There are some weak disturbances influencing our area starting tomorrow, though there is very little chance of significant accumulations. A wave to our south crosses too far south Friday morning for any snow, while another wave from the northwest is forecast to split as it moves over us later Friday, perhaps producing some light snow showers. Yet a third wave is forecast for early Sunday morning and that may produce a bit of snow as well.
Waves graze our area in warm and dry northwest flow Tuesday and Wednesday, but only a slight moderation of temperatures are expected. The developing story is the likely return near the end of the work week of Big Blue, the meteorological euphemism for an arctic outbreak similar to what we observed last week.
Lots of details are still to be resolved by the numerical models, but agreement between the models is trending stronger with this major cold and likely snowy pattern change near the end of next week.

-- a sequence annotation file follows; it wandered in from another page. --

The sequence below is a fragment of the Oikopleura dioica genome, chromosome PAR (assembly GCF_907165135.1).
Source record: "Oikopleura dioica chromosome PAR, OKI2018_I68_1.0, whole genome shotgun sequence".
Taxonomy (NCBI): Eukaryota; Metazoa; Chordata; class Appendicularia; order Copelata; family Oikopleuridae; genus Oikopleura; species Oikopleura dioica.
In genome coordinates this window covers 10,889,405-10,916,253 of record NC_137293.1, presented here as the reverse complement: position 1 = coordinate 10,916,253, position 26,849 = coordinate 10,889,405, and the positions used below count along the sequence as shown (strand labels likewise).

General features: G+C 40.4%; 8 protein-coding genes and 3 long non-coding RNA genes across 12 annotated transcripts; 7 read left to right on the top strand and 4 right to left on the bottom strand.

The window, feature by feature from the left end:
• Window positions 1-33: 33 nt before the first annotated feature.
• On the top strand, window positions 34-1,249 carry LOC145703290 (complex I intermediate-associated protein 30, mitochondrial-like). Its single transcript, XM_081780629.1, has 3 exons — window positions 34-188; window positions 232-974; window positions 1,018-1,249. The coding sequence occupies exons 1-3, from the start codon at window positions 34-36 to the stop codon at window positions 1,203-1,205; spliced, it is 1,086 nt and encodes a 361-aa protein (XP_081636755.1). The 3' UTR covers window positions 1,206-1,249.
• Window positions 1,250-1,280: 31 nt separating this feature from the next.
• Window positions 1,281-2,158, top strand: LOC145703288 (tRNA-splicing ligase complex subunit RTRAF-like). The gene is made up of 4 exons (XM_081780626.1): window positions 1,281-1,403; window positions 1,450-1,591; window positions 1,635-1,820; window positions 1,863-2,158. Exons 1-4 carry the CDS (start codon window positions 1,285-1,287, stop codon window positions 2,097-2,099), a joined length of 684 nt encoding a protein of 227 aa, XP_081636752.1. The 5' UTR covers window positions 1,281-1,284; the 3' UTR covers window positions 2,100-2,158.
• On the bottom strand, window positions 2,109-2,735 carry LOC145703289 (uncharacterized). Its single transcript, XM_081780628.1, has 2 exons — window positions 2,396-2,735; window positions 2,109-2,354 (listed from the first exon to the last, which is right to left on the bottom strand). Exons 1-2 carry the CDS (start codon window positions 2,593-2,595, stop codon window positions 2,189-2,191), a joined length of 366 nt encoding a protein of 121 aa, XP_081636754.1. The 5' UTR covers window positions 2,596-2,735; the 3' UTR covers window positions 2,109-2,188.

Tuesday, December 10, 2013
Very light snow is currently falling on the hill as a weak wave in northwest flow grazes our area today. Temperatures on the hill are running about 10F warmer than yesterday, and they will warm further, especially Wednesday and Thursday. Mountain valleys, however, will remain cold as temperature inversions maintained by the clearing skies expected tomorrow and Thursday allow for strong nighttime cooling of the snow surface.
Our next chance for snow occurs late Friday as another weak Pacific wave from the northwest is forecast to cross our area. Snowfall is expected to be light at this time, but the bigger effect may be that valley inversion are moderated as the storm passes.